Once dried, these beans can be roasted—the final step in producing Cacao nibs for consumption.

Roasting of Ceremonial Cacao

There has been a movement toward “raw” Cacao under the false assumption that skipping the vital roasting step is closer to traditional intention. We often hear about the potential loss of nutrients when Cacao is no longer “raw”, but the Mayans—and many other ancient civilizations who have worked with this sacred plant for thousands of years—see roasting as an important step in the process. According to Nana Marina from the Tz’utujil Maya nation, the aroma that comes from roasting the Cacao becomes an offering to the higher energies, the Gods, and the ancestors. 

The Maya believe that the ceremony for Cacao begins in the process of roasting, and that one should be aware of how they are showing up while working with the sacred plant every step of the way, including the roasting. They believe that the intention and emotional state a person has when processing the Cacao is an active ingredient that directly impacts the Cacao. Needless to say, there is no ceremonial grade without roasting.

Importantly, roasting also affects the flavor, aroma, and nutrient content of the Cacao. During roasting, compounds that have developed during fermentation can interact and produce the recognizable “chocolate” flavor. These flavors are the result of a Maillard reaction between amino acids and sugars in the Cacao (this is what happens when you “brown” any food). These recognizable and delightful flavors do not happen without heat. In fact, without roasting, Cacao is highly astringent and bitter. Roasting allows these flavors to mellow considerably, and allows for the more delicate nuances of the bean to come out.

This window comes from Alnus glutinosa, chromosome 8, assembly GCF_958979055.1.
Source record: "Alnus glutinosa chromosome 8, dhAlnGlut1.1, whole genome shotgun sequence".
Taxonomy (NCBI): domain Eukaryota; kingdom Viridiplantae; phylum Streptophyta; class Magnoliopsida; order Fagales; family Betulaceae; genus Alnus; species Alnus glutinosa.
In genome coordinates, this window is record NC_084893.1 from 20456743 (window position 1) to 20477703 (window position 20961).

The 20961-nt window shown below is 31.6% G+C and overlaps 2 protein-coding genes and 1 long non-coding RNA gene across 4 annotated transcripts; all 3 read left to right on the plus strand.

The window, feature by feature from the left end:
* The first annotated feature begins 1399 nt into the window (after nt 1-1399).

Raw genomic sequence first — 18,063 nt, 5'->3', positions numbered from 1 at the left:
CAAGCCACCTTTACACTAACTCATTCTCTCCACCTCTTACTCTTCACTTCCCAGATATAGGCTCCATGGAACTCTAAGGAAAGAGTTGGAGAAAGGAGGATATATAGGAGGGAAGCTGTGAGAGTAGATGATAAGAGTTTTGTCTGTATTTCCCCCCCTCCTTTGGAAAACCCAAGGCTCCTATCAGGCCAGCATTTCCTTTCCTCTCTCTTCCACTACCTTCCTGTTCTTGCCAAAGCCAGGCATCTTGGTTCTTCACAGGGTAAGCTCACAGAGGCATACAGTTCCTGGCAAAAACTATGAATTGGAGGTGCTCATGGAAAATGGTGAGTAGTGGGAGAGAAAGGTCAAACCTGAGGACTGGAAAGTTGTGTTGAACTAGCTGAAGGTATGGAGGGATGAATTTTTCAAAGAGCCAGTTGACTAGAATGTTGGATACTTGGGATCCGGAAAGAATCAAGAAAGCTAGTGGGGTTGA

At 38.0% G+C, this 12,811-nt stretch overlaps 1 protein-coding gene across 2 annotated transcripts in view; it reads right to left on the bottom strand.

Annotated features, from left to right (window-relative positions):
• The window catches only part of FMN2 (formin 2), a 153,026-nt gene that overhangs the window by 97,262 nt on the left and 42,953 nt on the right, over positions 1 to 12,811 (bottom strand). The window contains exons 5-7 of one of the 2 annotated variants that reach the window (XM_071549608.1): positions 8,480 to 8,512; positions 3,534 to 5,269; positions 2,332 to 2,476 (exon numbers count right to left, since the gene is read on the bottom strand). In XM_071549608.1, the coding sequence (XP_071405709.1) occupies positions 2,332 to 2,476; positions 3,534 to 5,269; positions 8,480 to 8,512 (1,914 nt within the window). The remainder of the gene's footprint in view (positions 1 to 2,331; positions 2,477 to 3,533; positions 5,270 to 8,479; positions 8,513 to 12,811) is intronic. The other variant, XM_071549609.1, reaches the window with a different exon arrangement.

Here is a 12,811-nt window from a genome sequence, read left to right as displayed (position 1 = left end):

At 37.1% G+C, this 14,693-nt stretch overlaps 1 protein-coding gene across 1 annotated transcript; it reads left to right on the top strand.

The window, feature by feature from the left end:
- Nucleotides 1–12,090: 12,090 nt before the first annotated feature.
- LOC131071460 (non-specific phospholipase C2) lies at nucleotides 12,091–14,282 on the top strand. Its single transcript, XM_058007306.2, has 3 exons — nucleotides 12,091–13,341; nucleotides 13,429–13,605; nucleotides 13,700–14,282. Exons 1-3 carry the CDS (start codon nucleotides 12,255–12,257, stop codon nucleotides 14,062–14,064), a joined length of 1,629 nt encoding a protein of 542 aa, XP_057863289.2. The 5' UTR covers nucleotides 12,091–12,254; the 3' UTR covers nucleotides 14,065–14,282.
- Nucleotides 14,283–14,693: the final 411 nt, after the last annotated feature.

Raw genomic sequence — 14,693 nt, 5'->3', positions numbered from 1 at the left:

But not all roasting is equal. This is a key point to make when considering the effect of roasting on the nutritional value of the bean. Generally, a lower roasting temperature will better maintain the nutritional integrity of the Cacao bean. While there are some antioxidants that are destroyed by the heat reactions in roasting and some that are actually created, the best balance by ORAC measures (oxygen radical absorbency capacity—more about that here [link to Lab report 2] is maintained through low-heat, relatively short roasting periods. Traditional fire-roasting methods generally maintain this low-heat preference, although the skill and experience of the roaster is paramount. Controlling the fire, the aroma, and sensing when the Cacao is perfect is central to the sacred intention behind ceremonial Cacao. To prepare the Cacao correctly is to respect it.

Respecting the Process

In our new digital world of endless optimization, tinkering, and revision of ancient wisdom, it can be tempting to try to engineer something to be just that little bit better. But, as we’ve tried to show here, modern science can confirm what centuries of continuous process already know: traditional methods are often the best methods. This is certainly true for Cacao.

Ceremonial grade Cacao is crafted with the intention of thousands of years of sacred practice. Growing, fermenting, drying, and roasting are integral to that practice. With respect for those who have come before and for those that are doing the work with us now, we are honored to continue the process.